A Study on the Private International Law Aspects of International Surrogacy Agreements

A message from Paul Beaumont and Katarina Trimmings:

In July 2010, the Nuffield Foundation awarded a grant of £112.000 to Professor Paul Beaumont and Katarina Trimmings to conduct a study into private international law aspects of international surrogacy arrangements. The work on the project commenced on 1 August and the award is tenable for two years. The ultimate goal of the research is to explore possible types of international regulation of surrogacy arrangements, and to prepare a document that would serve as a basis for a future international Convention on aspects of surrogacy arrangements. The project is carried out in collaboration with the Hague Conference. A website detailing the project will be set up in the near future, and a note with the link to the website will then be posted. The research team is very much interested in getting input from interested parties. Therefore, if you have any relevant information about international surrogacy, please do not hesitate to contact the research team (see contact details below). Your assistance will be very much appreciated!


Recent developments and research in the area of reproductive medicine have resulted in various treatment options becoming available to infertile couples. One of them is the use of a surrogate mother in cases where the female partner of a couple is unable to carry a child. National laws governing surrogacy differ widely between jurisdictions. The variety of domestic responses to surrogacy has led to a situation where infertile couples seeking to have a child through surrogacy travel from one country to another, purposely choosing “surrogacy – friendly” jurisdictions as their destinations. In doing so, they effectively avoid restrictions imposed on surrogacy in their jurisdiction. Cross-border travel for the purpose of hiring a surrogate mother has been termed as “procreative tourism”. By and large, the majority of “procreative tourists” are childless Western couples attracted by “low-cost” surrogacy services and a ready availability of surrogate mothers in places like India, Eastern Europe and South America.

It is usually the case that the law lags behind medical advances and corresponding social developments. Unfortunately, international surrogacy is not an exception. Indeed, there is a complete void in the international regulation of surrogacy arrangements, as none of the existing international instruments contains specific provisions designed to regulate this emerging area of international family law. In the absence of a global legislative response, highly complex legal problems arise from international surrogacy arrangements. Among these problems, the most prevalent are the question of legal parenthood and the nationality of the child. Classic practical examples are cases such as in re X and another (Children) (Parental Order:Foreign Surrogacy) [2009] Fam. 71; CA Paris, 25 October 2007 (France); and RDGRN 2575/2008, 18 February 2009 (Spain).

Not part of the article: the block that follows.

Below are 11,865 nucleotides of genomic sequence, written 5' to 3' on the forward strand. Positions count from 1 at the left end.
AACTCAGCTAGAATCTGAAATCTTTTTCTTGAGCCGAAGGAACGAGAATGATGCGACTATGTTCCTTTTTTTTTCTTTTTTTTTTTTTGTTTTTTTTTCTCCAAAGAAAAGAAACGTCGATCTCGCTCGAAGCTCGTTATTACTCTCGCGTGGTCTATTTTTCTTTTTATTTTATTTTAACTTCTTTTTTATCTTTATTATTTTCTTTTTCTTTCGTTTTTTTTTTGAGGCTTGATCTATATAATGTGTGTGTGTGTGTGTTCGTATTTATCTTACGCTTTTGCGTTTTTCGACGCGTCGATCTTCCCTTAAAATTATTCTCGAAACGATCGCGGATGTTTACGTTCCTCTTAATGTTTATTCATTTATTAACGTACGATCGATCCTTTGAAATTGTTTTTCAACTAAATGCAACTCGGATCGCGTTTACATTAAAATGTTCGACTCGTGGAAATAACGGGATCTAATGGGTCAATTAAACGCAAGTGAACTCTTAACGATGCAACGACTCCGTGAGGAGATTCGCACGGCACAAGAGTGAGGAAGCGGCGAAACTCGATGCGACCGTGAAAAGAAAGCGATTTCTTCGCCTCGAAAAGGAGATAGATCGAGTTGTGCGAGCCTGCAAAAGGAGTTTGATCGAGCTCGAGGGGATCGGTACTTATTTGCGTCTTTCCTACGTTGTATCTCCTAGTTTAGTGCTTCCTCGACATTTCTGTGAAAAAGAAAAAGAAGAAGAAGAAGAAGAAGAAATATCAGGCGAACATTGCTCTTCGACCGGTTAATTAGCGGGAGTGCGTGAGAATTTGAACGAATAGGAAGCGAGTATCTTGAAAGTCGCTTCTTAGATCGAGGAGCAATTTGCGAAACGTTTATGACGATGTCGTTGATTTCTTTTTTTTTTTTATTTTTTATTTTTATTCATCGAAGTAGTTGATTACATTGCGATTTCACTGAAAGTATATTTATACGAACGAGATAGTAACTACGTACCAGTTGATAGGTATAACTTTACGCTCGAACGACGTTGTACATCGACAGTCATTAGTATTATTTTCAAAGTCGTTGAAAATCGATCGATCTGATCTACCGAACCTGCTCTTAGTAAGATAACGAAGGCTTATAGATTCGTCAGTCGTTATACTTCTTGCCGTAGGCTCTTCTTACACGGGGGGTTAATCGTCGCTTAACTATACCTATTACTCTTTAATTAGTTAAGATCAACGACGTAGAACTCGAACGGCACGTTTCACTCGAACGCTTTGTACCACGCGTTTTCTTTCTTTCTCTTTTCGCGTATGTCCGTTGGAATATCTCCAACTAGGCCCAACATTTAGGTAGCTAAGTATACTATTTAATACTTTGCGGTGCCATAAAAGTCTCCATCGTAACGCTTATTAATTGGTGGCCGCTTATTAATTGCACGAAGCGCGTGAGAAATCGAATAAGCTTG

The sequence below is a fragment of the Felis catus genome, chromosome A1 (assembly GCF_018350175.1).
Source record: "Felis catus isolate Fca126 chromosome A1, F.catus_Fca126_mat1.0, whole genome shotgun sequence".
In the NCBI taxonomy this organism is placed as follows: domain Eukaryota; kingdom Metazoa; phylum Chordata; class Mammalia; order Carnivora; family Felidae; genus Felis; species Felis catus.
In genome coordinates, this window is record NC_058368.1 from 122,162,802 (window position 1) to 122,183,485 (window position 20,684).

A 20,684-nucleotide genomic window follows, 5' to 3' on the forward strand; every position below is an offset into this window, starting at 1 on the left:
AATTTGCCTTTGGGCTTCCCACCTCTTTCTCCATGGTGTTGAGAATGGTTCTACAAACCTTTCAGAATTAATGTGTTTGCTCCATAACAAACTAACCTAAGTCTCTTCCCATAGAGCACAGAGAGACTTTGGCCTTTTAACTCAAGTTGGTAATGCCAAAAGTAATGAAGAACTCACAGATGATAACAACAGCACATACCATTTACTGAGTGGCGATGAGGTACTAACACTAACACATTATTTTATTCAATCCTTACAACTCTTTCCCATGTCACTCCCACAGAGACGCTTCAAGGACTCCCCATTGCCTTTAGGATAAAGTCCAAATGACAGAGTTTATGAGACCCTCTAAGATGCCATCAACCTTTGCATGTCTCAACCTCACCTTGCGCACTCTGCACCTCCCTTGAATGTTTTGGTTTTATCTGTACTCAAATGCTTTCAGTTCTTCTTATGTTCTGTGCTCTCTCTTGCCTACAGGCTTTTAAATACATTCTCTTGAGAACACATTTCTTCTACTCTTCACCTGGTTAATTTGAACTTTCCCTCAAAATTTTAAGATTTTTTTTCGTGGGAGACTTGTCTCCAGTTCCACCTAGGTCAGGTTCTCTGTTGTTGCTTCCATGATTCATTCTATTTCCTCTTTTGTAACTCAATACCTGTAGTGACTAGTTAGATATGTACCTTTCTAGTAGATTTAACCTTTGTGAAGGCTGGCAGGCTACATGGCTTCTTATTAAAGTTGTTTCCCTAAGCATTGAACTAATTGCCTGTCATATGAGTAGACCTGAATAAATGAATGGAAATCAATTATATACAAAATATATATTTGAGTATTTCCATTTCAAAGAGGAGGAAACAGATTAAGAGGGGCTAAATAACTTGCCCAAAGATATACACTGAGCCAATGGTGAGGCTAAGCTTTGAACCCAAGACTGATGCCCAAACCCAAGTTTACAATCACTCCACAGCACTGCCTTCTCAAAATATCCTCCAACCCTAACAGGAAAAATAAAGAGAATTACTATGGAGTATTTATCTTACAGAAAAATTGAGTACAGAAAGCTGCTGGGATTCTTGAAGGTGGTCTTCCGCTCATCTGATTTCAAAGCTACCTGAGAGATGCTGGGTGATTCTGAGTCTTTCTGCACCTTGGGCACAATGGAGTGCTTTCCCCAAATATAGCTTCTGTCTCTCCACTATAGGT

Another great worry springing from the unregulated character of “procreative tourism” is the potential for a “black market” preying on peoples’ emotional or economic needs.

It has been widely recognised that there is an urgent need for legal regulation of surrogacy agreements at the international level. The problem was identified as an emerging international family law issue that requires further study and discussion in August 2009 at the International Family Justice Judicial Conference for Common Law and Commonwealth Jurisdictions. Thus far, however, no study has been conducted to assess the practical aspects of legal regulation of international surrogacy arrangements but this project will do so. ((It is recognised that some commentators have questioned whether, given ethical questions surrounding surrogacy, regulation is the right way forward, as it might have the unintended consequence of encouraging more international surrogacy arrangements. It is, however, submitted that in the increasingly globalised world, all attempts to impose a complete prohibition on cross-border surrogacy arrangements are doomed to failure. The only way forward is to regulate international surrogacy, especially for the sake of children born through these arrangements.))

The research will take the form of a combined empirical and library-based study. The empirical part will involve a statistical survey of international surrogacy arrangements. The aim of the survey is to map the magnitude of the problem and current patterns in international surrogacy. The empirical element of the research will also include personal interviews with surrogacy specialists from selected jurisdictions. ((Jurisdictions selected for the purposes of the empirical part of the project are India, Ukraine and the US state of California. The main reason for choosing these particular jurisdictions is their liberal approach to surrogacy. As a result of this approach, these jurisdictions have become highly popular destinations of “procreative tourists”. This in turn guarantees availability of large amounts of empirical data.)) The interviews will examine practical private international law problems arising in cases of international surrogacy arrangements.

Contact details: Katarina Trimmings, e-mail: law553@abdn.ac.uk